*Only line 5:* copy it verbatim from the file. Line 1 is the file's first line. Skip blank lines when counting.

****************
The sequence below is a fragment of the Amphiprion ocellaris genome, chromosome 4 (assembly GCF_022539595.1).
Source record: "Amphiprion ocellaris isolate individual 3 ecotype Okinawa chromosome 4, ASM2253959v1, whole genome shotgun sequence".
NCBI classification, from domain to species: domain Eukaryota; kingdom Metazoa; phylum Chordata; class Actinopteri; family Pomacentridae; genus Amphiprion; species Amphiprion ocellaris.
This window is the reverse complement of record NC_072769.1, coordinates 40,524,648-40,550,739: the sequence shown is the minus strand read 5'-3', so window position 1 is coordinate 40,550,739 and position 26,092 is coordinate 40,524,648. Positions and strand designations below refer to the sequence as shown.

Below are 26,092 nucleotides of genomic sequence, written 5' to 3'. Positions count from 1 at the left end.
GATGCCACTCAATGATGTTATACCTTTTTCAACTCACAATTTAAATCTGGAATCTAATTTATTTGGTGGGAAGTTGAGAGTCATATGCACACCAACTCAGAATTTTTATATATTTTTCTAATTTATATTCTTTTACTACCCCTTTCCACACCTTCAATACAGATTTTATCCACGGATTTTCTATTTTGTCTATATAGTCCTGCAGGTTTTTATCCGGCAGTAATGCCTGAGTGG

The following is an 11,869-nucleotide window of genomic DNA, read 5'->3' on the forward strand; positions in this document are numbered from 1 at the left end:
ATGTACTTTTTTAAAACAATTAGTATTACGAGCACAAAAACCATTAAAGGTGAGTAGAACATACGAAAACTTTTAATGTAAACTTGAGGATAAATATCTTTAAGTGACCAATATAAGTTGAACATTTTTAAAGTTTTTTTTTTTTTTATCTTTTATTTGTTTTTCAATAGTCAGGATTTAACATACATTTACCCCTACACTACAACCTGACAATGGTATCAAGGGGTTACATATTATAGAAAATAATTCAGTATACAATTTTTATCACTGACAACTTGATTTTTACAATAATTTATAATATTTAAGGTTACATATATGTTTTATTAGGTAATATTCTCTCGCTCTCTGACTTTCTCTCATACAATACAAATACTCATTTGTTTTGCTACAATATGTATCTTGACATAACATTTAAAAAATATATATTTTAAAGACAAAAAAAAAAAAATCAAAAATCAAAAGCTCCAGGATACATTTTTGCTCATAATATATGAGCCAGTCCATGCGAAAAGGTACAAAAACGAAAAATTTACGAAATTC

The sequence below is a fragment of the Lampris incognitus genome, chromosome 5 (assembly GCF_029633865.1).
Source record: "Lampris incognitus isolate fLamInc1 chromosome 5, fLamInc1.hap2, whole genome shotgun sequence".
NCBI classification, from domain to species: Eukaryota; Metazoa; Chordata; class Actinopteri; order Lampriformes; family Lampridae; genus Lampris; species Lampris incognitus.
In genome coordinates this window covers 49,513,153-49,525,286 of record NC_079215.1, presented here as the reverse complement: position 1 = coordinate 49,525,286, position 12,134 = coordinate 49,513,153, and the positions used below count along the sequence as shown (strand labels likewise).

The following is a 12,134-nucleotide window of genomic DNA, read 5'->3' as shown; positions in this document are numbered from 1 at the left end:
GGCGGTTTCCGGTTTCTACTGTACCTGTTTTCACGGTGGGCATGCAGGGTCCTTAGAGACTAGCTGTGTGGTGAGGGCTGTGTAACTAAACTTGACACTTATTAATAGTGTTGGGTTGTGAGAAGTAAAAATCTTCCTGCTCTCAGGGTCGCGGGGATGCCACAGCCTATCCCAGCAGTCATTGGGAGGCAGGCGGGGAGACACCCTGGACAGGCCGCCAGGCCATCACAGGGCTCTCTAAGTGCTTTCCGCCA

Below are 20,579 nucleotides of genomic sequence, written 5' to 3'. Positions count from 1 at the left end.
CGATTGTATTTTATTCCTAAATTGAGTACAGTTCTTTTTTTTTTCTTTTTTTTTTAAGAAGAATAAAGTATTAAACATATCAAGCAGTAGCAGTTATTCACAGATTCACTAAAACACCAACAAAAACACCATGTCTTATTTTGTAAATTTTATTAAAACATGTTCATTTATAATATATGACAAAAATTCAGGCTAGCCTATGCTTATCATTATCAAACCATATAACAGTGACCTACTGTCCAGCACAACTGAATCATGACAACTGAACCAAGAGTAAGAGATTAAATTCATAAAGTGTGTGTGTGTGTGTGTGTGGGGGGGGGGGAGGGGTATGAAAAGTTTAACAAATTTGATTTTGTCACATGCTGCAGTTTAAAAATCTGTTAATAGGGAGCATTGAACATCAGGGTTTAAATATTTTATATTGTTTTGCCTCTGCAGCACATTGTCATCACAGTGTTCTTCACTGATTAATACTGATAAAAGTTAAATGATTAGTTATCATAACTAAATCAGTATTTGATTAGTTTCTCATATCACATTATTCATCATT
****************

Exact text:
Below are 26,092 nucleotides of genomic sequence, written 5' to 3'. Positions count from 1 at the left end.